Inherit the Wind
Jerome Lawrence and Robert E Lee
New Vic Theatre Company
New Vic Theatre, Newcastle-under-Lyme
The McCarthy “witch-hunt” era of US politics led to Arthur Miller writing one of the world’s greatest plays, The Crucible. But Miller’s tragedy was not the only great work that emanated from that time: Jerome Lawrence and Robert E Lee’s Inherit the Wind stands alongside Miller’s opus as a work of importance and relevance.
While The Crucible is continually produced all over the world, Inherit the Wind rarely has the dust blown off it.
The main problem for any theatre trying to recreate the scandal caused by a schoolteacher’s exposition of Darwin’s theory of evolution to his class is the size of the cast. The script mentions more than 30 characters—a huge undertaking for any production company.
The New Vic overcomes the difficulty by bringing in community actors from its Borderlines programme for disadvantaged people and its youth theatre. They join 16 professional actors on the theatre-in-the-round’s stage.
The result is a gripping examination of how religious fanaticism can stifle healthy debate and tear communities apart.
Inherit the Wind was inspired by events in Tennessee in 1925: the Butler Act banned the teaching of evolution in all the state’s educational institutions.
At that time, the American civil liberties union wanted to challenge the new law and recruited high-school science teacher John Scopes to take part in a test case. The so-called Scopes “Monkey” Trial lasted only a week but the reverberations are still being felt 90 years later.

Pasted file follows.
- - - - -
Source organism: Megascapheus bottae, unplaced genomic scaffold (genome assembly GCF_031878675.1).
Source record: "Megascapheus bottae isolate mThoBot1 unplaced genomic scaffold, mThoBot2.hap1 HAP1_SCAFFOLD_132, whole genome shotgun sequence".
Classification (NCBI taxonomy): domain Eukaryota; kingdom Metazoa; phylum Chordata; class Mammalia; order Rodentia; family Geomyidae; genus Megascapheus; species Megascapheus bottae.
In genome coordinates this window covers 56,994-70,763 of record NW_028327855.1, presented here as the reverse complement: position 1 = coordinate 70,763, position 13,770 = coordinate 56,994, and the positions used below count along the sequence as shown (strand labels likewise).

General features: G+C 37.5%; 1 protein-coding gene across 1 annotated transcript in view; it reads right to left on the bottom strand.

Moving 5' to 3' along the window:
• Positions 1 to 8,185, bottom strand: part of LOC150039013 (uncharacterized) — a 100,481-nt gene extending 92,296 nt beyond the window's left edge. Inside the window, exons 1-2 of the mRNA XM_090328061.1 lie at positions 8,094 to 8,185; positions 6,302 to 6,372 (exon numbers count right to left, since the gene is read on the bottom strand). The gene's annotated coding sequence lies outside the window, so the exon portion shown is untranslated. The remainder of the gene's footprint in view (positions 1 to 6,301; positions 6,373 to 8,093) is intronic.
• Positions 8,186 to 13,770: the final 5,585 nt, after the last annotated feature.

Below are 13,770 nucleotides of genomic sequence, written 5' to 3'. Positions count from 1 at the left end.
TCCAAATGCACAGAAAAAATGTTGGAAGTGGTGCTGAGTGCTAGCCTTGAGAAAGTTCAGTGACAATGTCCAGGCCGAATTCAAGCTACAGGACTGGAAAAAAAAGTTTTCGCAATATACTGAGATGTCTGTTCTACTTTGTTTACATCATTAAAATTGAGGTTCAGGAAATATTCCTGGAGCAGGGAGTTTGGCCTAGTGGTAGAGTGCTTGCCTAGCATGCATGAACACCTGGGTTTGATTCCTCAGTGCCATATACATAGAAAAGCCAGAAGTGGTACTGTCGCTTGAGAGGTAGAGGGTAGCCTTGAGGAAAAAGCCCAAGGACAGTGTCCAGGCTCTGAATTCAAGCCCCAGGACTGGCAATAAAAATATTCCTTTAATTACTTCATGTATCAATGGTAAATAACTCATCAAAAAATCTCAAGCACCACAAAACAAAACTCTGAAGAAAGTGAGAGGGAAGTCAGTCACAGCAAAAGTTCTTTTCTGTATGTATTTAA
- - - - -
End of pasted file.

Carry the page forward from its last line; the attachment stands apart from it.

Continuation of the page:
Lawrence and Lee set Inherit the Wind in the town of Hillsboro, a fiercely religious community where determined, free-thinking Bertram Cates (an excellent Oliver Farnworth) is about to face trial.
It is such a heavyweight case that presidential candidate Matthew Harrison Brady is brought in to prosecute while his former friend and colleague Henry Drummond—“an agent of darkness”—has the almost impossible task of defending Cates.
The second half of Inherit the Wind is a courtroom drama rivalling even Reginald Rose’s Twelve Angry Men Yet Inherit the Wind is in some ways more profound as it dissects the effect Cates’s trial has on every inhabitant of Hillsboro.
The cut and thrust between the two lawyers is evident even before the trial starts as they try to score early successes in the selection of members of the jury.
Tom Hodgkins is commendably pious and zealous as Brady, single-minded in his belief that God created the world in seven days. Hugh Simon is ingeniously argumentative as his nemesis Drummond, unwavering in his defence of humanity’s right to think for itself.
The odds are stacked against Cates and Drummond in the trial which is conducted by a severely biased judge (an impressive David Bowen).
There is an unexpected twist before the trial ends with a prophetic statement that the argument of creationism versus evolutionism will continue.
The whole cast give sterling performances, particularly Oliver J Hembrough as cynical reporter E K Hornbeck and Hannah Edwards as Rachel Brown, a teacher and vicar’s daughter who just wishes the controversy could be resolved quickly and reasonably.
The strength of the large cast is in showing how puritanical and fiery the people of Hillsboro are: they loudly and almost violently rail against anyone or anything which is opposed to their own ingrained, fervent views.
Peter Leslie Wild directs with enthusiasm and passion. If I had to pick one fault with the production, it is that Wild does not allow his actors to get the full effects of several poignant moments before the action moves on quickly.
There is no doubt that Inherit the Wind is a challenging play; the New Vic comes through the trial with its outstanding reputation for quality ensemble pieces intact.
Reviewer: Steve Orme